What’s Beautiful Isn’t Always Good

This week I was reading about a project that’s been ongoing for more than a decade to remove a group of dams from a river. The picture that was included was a shot of the river as it goes over the dam (a short one, not like the Hoover Dam or the height of Niagara Falls). It looked peaceful and beautiful and I had a moment of ‘why remove something that’s in working order and looks good’? But then I read into the article and they listed some really good reasons as to why the dams should be removed and the hurt that they’re doing to the river. Yes, dams can serve one or more of several important purposes, but this article was a reminder that along with serving the purpose, sometimes there’s damage that goes along as well, and a choice has to be made as to which is more important.

Which got me thinking about dams and about our lives as well. Often we have to make similar big decisions regarding our lives. Sometimes it’s something you can do for a bit or make a choice without creating a permanent result, but other times it’s a very serious decision to make that regardless of the decision you choose will create an irreversible result. It’s not wrong to make a permanent decision, but it’s a very good idea to really consider things from all angles before committing.

It’s one reason why it’s important to consider multiple possible options before committing to something, regardless of how good it sounds initially.  It’s also a good reminder of how important it is to look below the surface, and that there’s always a second side to the story.  I saw a beautiful dam and waterfall in the article, they saw multiple things that aren’t healthy or could improve both nature and human life.  It’s not that I encourage you to look for the bad, but to look for what’s the best option, and not limit yourself to only considering one.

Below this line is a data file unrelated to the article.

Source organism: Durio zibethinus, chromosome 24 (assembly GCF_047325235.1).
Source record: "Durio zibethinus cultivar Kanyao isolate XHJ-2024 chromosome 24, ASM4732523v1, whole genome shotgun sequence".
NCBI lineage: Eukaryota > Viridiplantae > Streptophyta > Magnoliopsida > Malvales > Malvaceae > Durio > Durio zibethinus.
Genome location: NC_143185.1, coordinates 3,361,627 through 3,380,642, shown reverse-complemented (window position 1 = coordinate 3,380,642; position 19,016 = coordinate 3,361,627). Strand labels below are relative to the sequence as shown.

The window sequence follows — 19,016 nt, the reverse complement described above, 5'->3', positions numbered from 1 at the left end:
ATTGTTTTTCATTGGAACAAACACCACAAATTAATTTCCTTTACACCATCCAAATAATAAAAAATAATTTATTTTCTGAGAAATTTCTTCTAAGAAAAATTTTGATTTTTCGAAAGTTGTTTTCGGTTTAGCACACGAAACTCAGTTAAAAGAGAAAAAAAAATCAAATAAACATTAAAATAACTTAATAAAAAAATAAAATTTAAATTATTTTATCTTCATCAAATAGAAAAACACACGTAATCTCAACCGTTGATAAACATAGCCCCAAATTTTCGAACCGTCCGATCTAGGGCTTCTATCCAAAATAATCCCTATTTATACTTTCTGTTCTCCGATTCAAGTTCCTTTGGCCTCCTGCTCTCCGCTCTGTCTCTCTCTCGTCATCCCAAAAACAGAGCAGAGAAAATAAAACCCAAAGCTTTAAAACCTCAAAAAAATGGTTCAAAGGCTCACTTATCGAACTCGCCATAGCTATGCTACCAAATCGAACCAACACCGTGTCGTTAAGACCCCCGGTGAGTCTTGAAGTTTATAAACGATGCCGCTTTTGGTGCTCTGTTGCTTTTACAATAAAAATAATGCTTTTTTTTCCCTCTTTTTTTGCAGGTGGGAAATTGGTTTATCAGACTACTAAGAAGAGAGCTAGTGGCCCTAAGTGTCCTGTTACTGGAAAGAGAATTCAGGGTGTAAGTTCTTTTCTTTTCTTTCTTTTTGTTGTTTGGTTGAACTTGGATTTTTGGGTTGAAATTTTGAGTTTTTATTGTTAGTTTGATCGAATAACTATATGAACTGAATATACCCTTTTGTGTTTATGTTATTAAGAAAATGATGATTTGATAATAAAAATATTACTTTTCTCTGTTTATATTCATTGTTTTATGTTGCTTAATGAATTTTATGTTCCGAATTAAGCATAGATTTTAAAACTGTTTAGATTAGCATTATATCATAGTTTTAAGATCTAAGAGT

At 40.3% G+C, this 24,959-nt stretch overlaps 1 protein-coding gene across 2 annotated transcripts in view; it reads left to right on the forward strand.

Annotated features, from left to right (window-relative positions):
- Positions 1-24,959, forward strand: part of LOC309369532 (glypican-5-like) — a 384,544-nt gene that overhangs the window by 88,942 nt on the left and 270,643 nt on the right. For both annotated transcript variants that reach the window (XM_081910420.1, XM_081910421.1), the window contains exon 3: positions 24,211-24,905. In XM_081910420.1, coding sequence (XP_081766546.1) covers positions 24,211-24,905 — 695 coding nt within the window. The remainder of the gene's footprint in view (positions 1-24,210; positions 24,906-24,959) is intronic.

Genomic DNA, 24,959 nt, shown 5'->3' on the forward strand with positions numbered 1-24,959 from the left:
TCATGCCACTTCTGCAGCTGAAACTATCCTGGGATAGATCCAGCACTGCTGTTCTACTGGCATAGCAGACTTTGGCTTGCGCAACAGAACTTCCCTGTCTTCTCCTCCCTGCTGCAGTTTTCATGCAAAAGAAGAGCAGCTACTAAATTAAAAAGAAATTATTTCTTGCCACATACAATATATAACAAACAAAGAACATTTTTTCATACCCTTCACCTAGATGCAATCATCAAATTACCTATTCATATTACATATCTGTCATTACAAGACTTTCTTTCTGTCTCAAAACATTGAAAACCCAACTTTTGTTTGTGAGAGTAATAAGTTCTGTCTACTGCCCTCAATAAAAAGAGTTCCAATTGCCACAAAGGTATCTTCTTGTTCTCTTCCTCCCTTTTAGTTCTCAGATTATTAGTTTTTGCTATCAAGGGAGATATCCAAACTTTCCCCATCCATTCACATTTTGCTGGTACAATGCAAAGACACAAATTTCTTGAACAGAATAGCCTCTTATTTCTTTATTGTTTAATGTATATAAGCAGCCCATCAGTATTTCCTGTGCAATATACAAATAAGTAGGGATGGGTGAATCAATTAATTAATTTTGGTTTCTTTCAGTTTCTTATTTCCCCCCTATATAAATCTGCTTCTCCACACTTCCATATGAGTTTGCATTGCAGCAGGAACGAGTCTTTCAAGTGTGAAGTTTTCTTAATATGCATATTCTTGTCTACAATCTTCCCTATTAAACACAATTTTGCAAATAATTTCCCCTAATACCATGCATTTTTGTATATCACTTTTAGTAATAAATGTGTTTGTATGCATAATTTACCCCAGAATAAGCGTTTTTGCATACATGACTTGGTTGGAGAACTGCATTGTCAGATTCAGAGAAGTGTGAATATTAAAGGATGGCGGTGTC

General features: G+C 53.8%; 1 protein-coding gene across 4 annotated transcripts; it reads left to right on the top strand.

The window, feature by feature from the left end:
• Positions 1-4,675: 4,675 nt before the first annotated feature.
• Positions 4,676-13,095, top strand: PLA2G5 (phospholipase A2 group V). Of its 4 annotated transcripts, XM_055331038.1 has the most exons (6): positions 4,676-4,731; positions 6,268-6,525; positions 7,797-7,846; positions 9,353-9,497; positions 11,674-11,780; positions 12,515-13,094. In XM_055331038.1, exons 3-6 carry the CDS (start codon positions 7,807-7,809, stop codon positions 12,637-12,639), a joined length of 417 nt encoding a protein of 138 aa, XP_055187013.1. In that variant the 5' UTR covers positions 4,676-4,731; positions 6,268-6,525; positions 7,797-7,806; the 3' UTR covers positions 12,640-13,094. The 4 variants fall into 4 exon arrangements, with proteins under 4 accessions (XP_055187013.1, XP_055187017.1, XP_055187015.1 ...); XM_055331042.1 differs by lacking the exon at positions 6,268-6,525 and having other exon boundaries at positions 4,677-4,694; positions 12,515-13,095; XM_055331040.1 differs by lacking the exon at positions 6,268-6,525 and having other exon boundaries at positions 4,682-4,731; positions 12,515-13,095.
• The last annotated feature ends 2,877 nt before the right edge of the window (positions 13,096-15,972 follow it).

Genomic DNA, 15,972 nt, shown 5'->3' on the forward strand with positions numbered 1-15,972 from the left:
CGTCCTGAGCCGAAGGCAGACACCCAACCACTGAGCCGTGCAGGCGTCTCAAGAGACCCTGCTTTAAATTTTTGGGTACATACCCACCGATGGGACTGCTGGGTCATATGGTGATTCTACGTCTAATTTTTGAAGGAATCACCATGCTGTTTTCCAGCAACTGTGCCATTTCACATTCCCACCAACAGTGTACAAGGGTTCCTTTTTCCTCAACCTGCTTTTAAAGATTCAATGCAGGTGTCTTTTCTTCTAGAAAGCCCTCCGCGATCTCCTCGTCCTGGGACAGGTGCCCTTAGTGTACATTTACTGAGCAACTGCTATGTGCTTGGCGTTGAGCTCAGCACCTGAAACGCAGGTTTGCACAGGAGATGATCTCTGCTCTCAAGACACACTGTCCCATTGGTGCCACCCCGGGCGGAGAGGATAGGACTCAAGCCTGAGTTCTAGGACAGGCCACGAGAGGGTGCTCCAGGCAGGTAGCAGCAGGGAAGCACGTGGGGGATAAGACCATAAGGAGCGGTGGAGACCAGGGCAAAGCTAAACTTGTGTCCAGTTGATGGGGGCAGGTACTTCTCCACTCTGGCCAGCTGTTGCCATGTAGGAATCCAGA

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Reality Reflection: Just a Little Rain

I’m sitting here today contemplating the rain that we’ve had this week and the rain it looks like we’ll be having again shortly, and thinking about those in California and along the whole west coast US that are dealing with scary wildfires. We haven’t had weeks and weeks of rain so I’m not tired of it, and it hasn’t been constant or brutal where I am, so it’s more of the summer rain that you expect and welcome. But there are people on the west coast who are again facing a season of wildfires, people in Hawaii who are still dealing with the volcano eruptions, and people all around the world who are dealing with other fires, droughts and devastation and would enjoy the rain even more than I have been.

I’ve got friends and family in locations where they’ve gotten the brunt of the storms we’ve had this past week and they have friends who have been dealing with flooding. Having been through several flood situations in the past 10 years I’m familiar with it and know it’s scary and heartbreaking. Floods today, even the small ones, make it hard not to think of the Bible story of Noah and the Ark and the flood he dealt with that wiped out the whole world. Thankfully God’s promised not to do that again though.

When there’s a forest fire while there’s initially devastation, there’s also some very healthy growth and rejuvenation that happens after that initial devastation. Floods tend to do the opposite, and instead breed mold and mildew and cause more problems after they’ve receded. It’s amazing that something so life-giving can be so destructive as well. It’s a reminder that sometimes there’s a relatively clear path back to life, but other times we have to be brave and make bigger changes or moves.

There are some pretty important lessons we can learn from nature, what has nature tried to or actually taught you recently?

Partnerships in Creation

Over the past week I’ve been watching a family of bees make a home in the building next to my office window. I’ve worked out of this office for several years and haven’t seen them build here before, but this year they found the spot and decided to build there. They’re very small creatures and have found what looks to me to be a smaller hole to work with, but apparently they can fit quite a few of them in there at one time, so there must be space.

Today as I was watching them get started in the morning for the day’s hunting and building activities and whatever else they do it got me thinking about partnerships, us and nature, and nature and God. One of the things that has been talked about since humans really started growing and building homes is that we’re displacing the animals of nature, some of which have gone extinct as a result. As I’m watching this family of bees work I realized that the animals are doing their best to work with us, but we’re not giving them the same respect.